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Video Games, Film
This webcomic probably sold me on the giant dog. Severin Piehl’s Tove is a kid-friendly adventure story that looks like it should be airing on Nickelodeon. There are two bratty kids, an explorer father and, of course, a giant fluffy dog. The cover of Tove is already tantalizing enough, with the dog, named Cranberry, carrying a heavy load like a pack mule while the two kids, Tove and Dag, dance on his back. It’s super-charming.
This is shaping up to be Tove’s story (she’s the title character, after all), Both kids are active and ready for adventure, but Tove is the one with the super-strength, as she’s been carrying Cranberry since he was a pup. She’s also the more mature one. Her brother Dag isn’t quite as blessed when it comes to abilities. He is, however, highly competitive, and not at all happy when he has to play second fiddle to his more capable sister.
Their dad is sort of a Dr. Benton Quest type, a hands-on scientist who’s sometimes too wrapped up in his work to see what shenanigans his kids are engaged in. He brings them with him to a remote jungle to do some research on an exotic flower. The kids, however, discover something even cooler: After horsing around, Tove and Dag stumble across an alien spaceship. Among her other abilities, Tove is also something of a gearhead, so the discovery of a potentially working engine makes her excited. Dag, on the other hand, is immediately bored. He wants to see guns and gadgets, so he finds it all very thrilling when they come across the corpse of a saurian alien skeleton.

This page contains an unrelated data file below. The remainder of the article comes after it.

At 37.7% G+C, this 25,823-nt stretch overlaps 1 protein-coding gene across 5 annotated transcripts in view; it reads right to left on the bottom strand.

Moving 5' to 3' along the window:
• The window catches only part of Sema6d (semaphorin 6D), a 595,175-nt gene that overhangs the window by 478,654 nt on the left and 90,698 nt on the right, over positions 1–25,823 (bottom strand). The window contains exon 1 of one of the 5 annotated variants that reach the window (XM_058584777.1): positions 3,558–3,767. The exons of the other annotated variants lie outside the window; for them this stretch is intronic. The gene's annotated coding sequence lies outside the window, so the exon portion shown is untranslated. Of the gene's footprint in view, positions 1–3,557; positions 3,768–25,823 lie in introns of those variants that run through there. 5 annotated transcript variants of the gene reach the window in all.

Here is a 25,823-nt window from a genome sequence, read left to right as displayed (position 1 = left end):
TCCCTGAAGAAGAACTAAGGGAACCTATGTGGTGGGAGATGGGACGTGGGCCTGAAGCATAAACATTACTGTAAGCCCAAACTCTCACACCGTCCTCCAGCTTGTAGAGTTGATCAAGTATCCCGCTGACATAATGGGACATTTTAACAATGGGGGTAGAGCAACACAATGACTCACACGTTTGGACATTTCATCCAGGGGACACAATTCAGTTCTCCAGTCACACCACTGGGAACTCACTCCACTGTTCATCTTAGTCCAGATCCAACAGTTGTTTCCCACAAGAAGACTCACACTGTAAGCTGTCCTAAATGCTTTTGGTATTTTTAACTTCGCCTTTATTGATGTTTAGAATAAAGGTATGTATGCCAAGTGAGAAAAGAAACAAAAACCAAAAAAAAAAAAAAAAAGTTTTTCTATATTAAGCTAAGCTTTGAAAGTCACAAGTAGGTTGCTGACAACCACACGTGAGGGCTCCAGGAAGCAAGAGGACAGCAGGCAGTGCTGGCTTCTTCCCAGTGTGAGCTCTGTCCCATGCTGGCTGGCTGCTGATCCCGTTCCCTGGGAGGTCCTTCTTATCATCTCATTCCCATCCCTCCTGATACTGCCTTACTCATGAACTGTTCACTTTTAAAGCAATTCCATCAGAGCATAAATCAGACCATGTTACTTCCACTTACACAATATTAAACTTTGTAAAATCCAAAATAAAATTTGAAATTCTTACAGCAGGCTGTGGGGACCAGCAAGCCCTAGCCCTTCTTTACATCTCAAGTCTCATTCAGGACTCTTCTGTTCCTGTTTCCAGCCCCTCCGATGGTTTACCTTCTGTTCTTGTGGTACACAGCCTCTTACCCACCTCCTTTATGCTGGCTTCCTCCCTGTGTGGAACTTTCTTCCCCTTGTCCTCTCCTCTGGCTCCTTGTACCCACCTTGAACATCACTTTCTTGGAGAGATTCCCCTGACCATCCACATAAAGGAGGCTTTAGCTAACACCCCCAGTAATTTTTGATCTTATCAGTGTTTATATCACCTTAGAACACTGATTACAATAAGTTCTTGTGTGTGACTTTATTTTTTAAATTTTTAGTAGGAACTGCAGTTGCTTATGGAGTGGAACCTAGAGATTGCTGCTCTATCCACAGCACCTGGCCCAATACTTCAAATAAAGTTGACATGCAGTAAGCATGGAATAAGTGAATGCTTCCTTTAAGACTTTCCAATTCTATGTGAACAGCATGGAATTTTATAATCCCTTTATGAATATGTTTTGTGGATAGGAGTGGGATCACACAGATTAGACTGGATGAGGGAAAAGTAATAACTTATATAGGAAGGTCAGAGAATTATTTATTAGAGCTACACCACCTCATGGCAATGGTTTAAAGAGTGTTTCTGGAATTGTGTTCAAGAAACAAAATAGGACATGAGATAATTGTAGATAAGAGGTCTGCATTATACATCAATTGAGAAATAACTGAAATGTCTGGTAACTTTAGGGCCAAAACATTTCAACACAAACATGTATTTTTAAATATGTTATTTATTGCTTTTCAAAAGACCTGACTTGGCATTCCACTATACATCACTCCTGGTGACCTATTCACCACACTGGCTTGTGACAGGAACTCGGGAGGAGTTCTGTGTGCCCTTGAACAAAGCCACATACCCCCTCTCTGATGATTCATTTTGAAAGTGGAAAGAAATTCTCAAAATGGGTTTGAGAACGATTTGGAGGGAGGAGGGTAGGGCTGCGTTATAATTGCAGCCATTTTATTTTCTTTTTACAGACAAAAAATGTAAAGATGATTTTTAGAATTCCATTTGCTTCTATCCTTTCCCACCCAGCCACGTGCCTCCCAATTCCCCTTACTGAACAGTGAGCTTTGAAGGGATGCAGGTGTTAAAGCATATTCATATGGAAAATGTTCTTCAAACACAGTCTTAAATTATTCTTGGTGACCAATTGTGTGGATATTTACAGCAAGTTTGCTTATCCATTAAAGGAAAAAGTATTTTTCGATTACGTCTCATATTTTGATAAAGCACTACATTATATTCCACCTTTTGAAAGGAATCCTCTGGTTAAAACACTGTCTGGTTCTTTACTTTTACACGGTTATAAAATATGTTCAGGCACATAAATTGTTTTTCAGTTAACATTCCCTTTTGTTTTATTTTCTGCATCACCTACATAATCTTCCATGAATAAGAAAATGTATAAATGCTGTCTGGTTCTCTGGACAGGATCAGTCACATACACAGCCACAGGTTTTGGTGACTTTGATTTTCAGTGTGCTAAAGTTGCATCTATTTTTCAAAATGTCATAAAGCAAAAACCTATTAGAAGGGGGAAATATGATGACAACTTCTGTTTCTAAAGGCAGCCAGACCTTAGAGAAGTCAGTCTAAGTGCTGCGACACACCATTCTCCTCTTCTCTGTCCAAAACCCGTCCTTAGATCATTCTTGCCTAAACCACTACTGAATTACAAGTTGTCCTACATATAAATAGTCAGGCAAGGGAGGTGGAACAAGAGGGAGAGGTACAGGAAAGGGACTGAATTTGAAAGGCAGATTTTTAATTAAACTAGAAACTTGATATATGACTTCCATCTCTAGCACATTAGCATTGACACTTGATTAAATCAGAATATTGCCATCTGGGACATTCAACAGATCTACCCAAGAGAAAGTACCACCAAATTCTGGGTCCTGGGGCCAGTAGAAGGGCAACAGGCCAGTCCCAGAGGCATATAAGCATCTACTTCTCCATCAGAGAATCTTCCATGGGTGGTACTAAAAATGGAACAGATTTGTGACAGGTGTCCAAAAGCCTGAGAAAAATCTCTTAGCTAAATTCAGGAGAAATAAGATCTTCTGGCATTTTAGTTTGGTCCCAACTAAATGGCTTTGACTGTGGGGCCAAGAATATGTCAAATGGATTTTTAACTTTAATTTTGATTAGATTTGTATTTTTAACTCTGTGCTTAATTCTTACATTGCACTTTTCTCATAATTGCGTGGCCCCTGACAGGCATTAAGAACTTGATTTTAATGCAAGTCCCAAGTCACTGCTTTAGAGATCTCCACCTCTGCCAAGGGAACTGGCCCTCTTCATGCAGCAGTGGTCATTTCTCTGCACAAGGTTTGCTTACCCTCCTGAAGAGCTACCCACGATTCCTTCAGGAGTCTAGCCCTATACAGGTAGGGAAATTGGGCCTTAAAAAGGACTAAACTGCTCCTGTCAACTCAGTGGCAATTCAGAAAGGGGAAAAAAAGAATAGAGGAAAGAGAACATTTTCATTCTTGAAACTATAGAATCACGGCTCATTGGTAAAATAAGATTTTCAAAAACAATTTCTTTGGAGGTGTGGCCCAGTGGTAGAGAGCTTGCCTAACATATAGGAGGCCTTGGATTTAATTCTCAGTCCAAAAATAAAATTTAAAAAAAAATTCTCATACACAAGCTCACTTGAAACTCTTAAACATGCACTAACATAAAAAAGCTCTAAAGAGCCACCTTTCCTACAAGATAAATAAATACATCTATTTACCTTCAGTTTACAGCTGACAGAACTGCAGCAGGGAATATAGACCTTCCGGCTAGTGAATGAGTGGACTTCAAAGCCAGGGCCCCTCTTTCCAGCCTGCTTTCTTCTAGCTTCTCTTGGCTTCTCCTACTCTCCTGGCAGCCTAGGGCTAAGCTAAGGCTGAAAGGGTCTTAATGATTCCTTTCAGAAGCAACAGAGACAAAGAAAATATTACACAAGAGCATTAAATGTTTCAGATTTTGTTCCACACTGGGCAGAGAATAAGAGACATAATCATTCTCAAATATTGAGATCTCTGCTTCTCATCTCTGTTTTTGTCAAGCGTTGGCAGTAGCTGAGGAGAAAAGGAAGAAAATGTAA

Dag’s reckless curiosity gets them into trouble when he puts his fingers all over an orb, activating it. Tove pushes him out of the way, but ends up taking the brunt of the explosion. She disappears into thin air … and emerges in space. Is this another adventure for our budding explorer? And … wait. Does being in space mean that the big dog, the bratty brother, and the adventurer dad are left behind? Who knows? Tove embraces the spirit of adventure, including the challenge of the unknown as the the possibility that at any moment, anything can happen.
Piehl has an appealing art style, with characters that have the crisp Bryan Lee O’Malley style that’s been adopted by a lot of webcomic creators. It’s got both kid appeal and a bit of an edge. (Piehl’s other project, Princess Panic, embraces the absurdity of mashing-up child-friendly storylines and tropes with boring grown-up routines.) The colors are especially nice, using some pretty trippy pastel palettes in recent entries. It’s also rather early in its run, so it’s easy to get on the ground floor of Tove to join in on the adventure.